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ARS Home » Northeast Area » University Park, Pennsylvania » Pasture Systems & Watershed Management Research » Research » Publications at this Location » Publication #79522


item Stroup, J.
item Sanderson, Matt
item Mcfarland, M.
item Reed, R.

Submitted to: American Forage and Grassland Council Conference Proceedings
Publication Type: Proceedings
Publication Acceptance Date: 4/13/1997
Publication Date: N/A
Citation: N/A

Interpretive Summary: Switchgrass is a warm-season perennial forage species that can be classified into two strains. Upland strains have been used mainly for hay and grazing and may be more tolerant of drier conditions. Lowland strains are taller growing, more robust plants than upland strains and do well in wetter environments. Limited evidence suggests that upland and lowland strains may differ in their response to nitrogen fertilizer and water inputs. We conducted a pot study outdoors to examine responses of both strains to low and high nitrogen levels. The lowland strains yielded more dry matter and had a greater leaf area than did the upland strains. Nitrogen at 90 lb per acre increased individual plant yields by sixfold and upland strains had a proportionately greater response to nitrogen fertilizer than did lowland strains. These data indicate that upland strains may be more sensitive to low soil nitrogen fertility than lowland strains. Continued research will focus on responses of each strain to drought.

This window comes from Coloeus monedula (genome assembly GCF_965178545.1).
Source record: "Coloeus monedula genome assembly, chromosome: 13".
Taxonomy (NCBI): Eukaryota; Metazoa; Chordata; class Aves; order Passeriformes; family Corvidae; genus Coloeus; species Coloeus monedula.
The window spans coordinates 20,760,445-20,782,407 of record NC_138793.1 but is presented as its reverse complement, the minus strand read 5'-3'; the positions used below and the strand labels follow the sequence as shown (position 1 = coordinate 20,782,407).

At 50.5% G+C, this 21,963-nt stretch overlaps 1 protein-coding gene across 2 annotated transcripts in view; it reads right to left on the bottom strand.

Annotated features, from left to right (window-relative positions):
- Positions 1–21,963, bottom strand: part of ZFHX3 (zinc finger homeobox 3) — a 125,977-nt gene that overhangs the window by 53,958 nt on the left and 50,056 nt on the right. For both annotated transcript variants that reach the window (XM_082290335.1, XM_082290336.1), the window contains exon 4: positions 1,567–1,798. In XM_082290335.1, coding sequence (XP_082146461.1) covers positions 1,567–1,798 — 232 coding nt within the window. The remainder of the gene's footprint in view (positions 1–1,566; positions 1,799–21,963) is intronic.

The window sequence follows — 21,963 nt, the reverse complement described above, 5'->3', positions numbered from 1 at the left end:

Technical Abstract: Research is being conducted on the management and productivity of switchgrass (Panicum virgatum L) as a bioenergy crop. Our objective was to examine lowland ('Alamo' and 'Kanlow') and upland ecotypes ('Blackwell' and 'Caddo') of switchgrass for differences in response to water deficits and N fertilizer. Ecotypes were grown in pots with fritted clay at two water levels and two N levels (9 and 90 lb/acre). Due to environmental conditions, water stress was not realized during the experiment. Nitrogen at 90 lb/acre increased individual plant yields by sixfold and upland ecotypes had a proportionately greater response to fertilizer N than did lowland ecotypes. Biomass yields of lowland ecotypes were twice that of upland ecotypes at both N levels.